When a Rainforest Is Cleared for Palm Oil, a Jetliner of Carbon Is Produced

How much is 174 tons of carbon? 

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The production of palm oil, the vegetable oil used in thousands of modern products, has immense environmental consequences, and a new study puts an exact figure on one aspect of it: 174 tons.

When rainforests are replaced with palm oil plantations, the clearing of one hectare (2.471 acres) of forest equates to the production of 174 tons of carbon, according to a study published Tuesday in Nature Climate Change. Much of that carbon is released into the atmosphere via CO2.

Used in biofuels, cosmetics, packaging, and food, palm oil production takes up an approximate 30 million hectares of land across the globe.

This domination of land use in the tropics (specifically the Indonesian island of Sumatra), a new study suggests, comes with a heavy environmental toll. Most of the carbon released from palm oil production turn into CO2, a greenhouse gas emission that contributes to climate change.

“Land use change is a commonly overlooked source of greenhouse gas emissions,” explains climate science researcher Rose Abramoff, Ph.D. to Inverse. Abramoff, a specialist in soil organic matter, was not a part of this study. “Soils are the largest pool of carbon on land, but they can also be very sensitive to disturbance.”

To put the new data another way, 174 tons of carbon is roughly equivalent to the amount of carbon produced by 530 people flying to Geneva from New York in economy class.

To get a sense of the scale, that’s one Air Bus Airbus A380 flying for Air France, which the airline outfits to carry around 515 people per flight.

For every 2.471 acres of rainforest that are replaced with palm oil trees, the same amount of carbon is produced as "530 people flying from Geneva to New York in economy class."

Despite the recent dip in Malaysian palm oil price value, its lowest in two years, palm oil production remains high — that drop was largely driven by changing energy prices.

The study’s lead author, Thomas Guillaume, Ph.D., a postdoctoral researcher a EPFL and the Swiss Federal Institute for Forest, Snow, and Landscape Research, tells Inverse that while most studies on this subject are on specific components of Sumatra’s ecosystem, “our strength was that all data had been collected on the same research sites, giving a comprehensive overview.”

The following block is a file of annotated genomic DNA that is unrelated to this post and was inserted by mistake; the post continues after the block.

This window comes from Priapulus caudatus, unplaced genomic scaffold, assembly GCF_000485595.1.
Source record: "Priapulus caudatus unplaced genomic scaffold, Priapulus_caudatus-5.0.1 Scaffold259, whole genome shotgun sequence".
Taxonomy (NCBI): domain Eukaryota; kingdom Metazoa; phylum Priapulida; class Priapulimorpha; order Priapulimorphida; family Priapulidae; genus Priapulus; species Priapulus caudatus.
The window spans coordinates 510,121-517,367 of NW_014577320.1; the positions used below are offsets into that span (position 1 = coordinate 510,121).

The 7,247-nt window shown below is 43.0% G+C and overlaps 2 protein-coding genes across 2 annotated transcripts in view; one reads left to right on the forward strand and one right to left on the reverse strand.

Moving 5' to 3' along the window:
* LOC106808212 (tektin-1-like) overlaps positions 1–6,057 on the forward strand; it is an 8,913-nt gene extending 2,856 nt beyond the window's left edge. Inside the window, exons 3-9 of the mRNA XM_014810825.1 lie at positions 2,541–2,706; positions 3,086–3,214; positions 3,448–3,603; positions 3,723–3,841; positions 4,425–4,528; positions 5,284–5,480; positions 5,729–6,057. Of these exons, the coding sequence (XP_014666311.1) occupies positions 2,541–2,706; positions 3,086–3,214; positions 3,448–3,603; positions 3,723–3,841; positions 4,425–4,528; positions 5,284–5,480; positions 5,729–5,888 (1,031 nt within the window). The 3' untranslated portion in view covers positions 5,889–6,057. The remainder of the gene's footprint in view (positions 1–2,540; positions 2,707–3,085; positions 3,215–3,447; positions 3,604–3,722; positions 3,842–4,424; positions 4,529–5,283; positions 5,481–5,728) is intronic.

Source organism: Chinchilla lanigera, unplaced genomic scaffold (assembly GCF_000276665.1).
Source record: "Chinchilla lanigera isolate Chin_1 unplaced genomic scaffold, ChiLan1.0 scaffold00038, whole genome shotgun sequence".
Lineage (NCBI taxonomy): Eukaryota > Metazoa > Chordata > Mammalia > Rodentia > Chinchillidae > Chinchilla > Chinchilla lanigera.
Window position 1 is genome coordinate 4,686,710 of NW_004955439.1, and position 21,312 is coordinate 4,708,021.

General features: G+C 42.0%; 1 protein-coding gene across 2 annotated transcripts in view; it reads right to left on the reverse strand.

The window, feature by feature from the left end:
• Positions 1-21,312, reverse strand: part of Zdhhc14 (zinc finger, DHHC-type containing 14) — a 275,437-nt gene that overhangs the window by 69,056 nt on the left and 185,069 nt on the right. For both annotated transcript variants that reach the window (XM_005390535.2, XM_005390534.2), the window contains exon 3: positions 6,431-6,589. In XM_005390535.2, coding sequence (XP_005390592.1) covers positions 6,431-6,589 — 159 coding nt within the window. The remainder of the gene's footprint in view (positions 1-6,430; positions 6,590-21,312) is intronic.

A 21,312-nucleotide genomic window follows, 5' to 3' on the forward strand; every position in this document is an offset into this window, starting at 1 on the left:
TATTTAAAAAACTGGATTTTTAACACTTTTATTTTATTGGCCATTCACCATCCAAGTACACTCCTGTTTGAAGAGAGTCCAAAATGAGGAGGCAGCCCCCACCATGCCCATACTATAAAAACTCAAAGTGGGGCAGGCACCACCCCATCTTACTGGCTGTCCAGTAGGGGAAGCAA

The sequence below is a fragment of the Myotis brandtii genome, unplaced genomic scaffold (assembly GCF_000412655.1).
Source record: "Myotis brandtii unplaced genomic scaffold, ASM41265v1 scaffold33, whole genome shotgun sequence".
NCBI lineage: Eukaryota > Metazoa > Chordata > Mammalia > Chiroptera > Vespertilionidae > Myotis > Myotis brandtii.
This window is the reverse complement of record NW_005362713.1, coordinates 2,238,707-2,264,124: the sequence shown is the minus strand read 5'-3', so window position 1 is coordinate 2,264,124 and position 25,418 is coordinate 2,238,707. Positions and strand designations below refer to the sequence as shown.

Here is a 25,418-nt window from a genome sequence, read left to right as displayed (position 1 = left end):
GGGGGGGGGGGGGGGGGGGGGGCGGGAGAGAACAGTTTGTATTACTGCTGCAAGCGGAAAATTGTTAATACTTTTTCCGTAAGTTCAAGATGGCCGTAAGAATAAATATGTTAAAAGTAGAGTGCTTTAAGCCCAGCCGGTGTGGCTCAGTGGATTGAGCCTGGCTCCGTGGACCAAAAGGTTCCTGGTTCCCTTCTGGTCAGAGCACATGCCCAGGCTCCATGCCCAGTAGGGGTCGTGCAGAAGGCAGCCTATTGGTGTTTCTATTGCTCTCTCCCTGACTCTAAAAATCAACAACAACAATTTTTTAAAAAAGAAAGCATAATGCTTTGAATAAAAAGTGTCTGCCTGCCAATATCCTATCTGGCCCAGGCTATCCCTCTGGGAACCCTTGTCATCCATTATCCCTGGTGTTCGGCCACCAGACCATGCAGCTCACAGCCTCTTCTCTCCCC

Lead author Thomas Guillaume collecting samples in Sumatra, Indonesia.


Guillaume presses that this study emphasizes the importance of carbon loss in soil. Soil sucks in and acts as a sink for greenhouse gases, including CO2, methane, and nitrous oxide. As demonstrated here, deforestation and land use change can cause carbon loss in the soil, which then enters the atmosphere.

Scientists estimate that approximately two-thirds of the total increase in atmospheric CO2 is caused by the burning of fossil fuels, while the remainder stems from soil organic carbon loss.

“The dark, secret world hidden beneath our feet”

“The dark, secret world hidden beneath our feet is an important, but perhaps easy to overlook, component of the global carbon cycle,” says ecosystem ecologist Colleen Iversen, Ph.D., who was not a part of this research. “There is more carbon stored below ground in the soil than in plants and the atmosphere combined. As this study shows, the conversion of tropical rainforest to agricultural use can result in a loss of carbon from the soil to the atmosphere, which in turn can contribute to the warming of the planet.”

Guillaume and his team came to the realization that one hectare of land converted means the loss of 174 tons of carbon by collecting two years’ worth of data on the soil and vegetation in Sumatra. Malaysia and Indonesia account for 85 percent of global palm oil production and in 2012, Indonesia was determined to have the highest deforestation rate in the world.

Land cleared for palm oil plantations in Borneo, Indonesia.

Glenn Hurowitz/Flickr

The research team measured carbon pools 50 centimeters deep into the forest floor, and compared that data to carbon measurements pulled from replicate plots that contained things like litter decomposition and dead wood. After synthesizing the data, they looked at the carbon fluxes established by other research groups that had worked in the same Indonesian plots — a process that revealed the carbon rate loss from palm oil production, as well as the additional losses from rubber farming (which equates to a loss of 159 tons of carbon).

The loss estimate established here, the study authors write, is higher than previous estimates used by the Intergovernmental Panel on Climate Change (IPCC) to quantify the rate greenhouse gases emitted by oil palm farming and the figure used by sustainable palm oil certification groups. The later is integral to balancing what is environmentally feasible to the needs of farms: Tropical countries rely on oil palm crops to increase their economic welfare.

Those numbers, Guillaume explains, “are quite old” and based off a few studies and a lot of uncertainty. This study joins a growing body of research published in the past few years, establishing the rate of soil carbon losses.

“I don’t know what will happen now, but the inertia of the politics over scientific findings is quite important,” Guillaume asserts. “A former professor of mine was saying that, in Switzerland, scientific findings take 20 years to reach the politics.”

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